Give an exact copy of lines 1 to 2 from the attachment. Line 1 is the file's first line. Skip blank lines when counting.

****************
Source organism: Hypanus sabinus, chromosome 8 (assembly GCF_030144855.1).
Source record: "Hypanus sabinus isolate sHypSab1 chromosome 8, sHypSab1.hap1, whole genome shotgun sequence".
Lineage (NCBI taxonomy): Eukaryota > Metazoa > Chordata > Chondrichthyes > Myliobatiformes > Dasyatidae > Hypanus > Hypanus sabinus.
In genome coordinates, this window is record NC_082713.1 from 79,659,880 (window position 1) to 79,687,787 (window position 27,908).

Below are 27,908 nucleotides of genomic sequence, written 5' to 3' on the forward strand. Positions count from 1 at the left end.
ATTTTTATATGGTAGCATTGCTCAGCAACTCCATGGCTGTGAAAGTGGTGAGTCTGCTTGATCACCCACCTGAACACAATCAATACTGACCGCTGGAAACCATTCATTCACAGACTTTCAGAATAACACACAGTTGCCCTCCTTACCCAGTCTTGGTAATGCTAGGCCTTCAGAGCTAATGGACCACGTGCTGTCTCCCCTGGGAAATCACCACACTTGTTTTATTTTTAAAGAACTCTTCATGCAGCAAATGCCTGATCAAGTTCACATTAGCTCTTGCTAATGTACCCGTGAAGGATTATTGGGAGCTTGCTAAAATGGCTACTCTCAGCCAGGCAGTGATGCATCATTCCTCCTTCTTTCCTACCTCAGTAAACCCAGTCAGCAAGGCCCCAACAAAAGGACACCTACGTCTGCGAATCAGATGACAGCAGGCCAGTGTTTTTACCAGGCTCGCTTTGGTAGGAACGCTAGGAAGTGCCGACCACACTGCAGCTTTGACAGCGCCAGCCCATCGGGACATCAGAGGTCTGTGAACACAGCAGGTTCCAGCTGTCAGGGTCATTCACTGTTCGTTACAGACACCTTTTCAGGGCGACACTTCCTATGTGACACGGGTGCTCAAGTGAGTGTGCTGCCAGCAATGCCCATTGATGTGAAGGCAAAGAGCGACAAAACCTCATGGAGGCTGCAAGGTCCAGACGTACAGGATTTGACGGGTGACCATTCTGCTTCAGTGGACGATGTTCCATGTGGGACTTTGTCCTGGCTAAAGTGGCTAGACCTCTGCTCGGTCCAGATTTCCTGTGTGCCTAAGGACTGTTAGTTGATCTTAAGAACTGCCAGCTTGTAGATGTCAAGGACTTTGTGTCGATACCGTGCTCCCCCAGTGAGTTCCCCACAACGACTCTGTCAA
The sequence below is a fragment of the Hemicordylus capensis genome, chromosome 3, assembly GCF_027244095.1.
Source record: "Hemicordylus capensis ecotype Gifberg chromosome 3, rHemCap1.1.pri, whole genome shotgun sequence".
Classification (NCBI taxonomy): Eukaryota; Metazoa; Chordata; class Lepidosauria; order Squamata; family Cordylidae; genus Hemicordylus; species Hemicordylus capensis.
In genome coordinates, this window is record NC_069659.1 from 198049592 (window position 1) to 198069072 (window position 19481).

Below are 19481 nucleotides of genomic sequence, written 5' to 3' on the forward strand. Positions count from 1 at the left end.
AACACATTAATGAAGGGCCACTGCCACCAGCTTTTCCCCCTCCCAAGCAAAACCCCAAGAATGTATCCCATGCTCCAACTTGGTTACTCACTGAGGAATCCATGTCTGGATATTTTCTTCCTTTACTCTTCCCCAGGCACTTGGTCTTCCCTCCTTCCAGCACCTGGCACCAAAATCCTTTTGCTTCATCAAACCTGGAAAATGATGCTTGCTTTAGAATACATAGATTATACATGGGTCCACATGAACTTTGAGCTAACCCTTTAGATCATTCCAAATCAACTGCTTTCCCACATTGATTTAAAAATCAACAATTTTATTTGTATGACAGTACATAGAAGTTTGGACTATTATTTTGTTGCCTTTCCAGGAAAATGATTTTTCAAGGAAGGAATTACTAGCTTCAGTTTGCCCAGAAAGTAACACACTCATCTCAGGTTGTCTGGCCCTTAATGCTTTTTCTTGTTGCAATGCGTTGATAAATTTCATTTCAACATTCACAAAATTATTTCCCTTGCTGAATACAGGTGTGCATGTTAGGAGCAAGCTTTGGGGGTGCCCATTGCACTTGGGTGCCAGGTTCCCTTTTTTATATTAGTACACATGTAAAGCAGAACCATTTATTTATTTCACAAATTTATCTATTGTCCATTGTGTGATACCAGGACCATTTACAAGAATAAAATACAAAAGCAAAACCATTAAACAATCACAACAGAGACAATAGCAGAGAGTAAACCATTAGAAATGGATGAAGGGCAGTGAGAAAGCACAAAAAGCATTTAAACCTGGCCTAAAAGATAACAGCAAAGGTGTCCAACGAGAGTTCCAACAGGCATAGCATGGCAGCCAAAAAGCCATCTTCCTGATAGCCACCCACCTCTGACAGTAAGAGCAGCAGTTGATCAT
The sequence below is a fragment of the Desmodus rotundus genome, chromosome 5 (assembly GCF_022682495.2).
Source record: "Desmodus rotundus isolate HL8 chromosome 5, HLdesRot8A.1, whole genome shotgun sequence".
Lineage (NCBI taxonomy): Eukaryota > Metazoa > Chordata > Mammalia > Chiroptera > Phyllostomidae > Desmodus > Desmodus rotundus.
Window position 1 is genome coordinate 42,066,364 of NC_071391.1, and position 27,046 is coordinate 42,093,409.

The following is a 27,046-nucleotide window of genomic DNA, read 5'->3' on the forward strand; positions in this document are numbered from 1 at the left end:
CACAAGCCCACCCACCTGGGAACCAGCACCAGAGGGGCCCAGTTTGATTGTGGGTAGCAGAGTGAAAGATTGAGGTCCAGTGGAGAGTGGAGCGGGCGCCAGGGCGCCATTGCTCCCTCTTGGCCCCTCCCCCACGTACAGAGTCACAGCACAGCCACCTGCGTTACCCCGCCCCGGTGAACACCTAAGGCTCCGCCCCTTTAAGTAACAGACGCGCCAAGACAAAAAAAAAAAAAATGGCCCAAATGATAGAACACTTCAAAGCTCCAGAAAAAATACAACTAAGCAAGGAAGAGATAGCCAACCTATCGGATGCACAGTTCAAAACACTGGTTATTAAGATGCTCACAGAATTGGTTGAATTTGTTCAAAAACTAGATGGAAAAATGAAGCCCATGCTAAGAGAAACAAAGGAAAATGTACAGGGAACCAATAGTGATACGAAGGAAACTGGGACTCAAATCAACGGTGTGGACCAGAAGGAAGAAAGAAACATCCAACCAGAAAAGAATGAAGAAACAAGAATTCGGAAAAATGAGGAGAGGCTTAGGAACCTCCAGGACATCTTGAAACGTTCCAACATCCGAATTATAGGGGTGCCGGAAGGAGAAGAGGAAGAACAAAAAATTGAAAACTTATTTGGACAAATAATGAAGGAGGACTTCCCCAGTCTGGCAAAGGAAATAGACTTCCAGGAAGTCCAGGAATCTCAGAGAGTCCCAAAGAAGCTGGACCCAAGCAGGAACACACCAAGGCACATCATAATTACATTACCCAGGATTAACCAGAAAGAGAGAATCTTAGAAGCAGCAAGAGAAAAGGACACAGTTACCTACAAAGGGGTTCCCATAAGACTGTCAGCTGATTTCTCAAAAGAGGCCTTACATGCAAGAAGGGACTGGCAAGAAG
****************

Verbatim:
Source organism: Hypanus sabinus, chromosome 8 (assembly GCF_030144855.1).
Source record: "Hypanus sabinus isolate sHypSab1 chromosome 8, sHypSab1.hap1, whole genome shotgun sequence".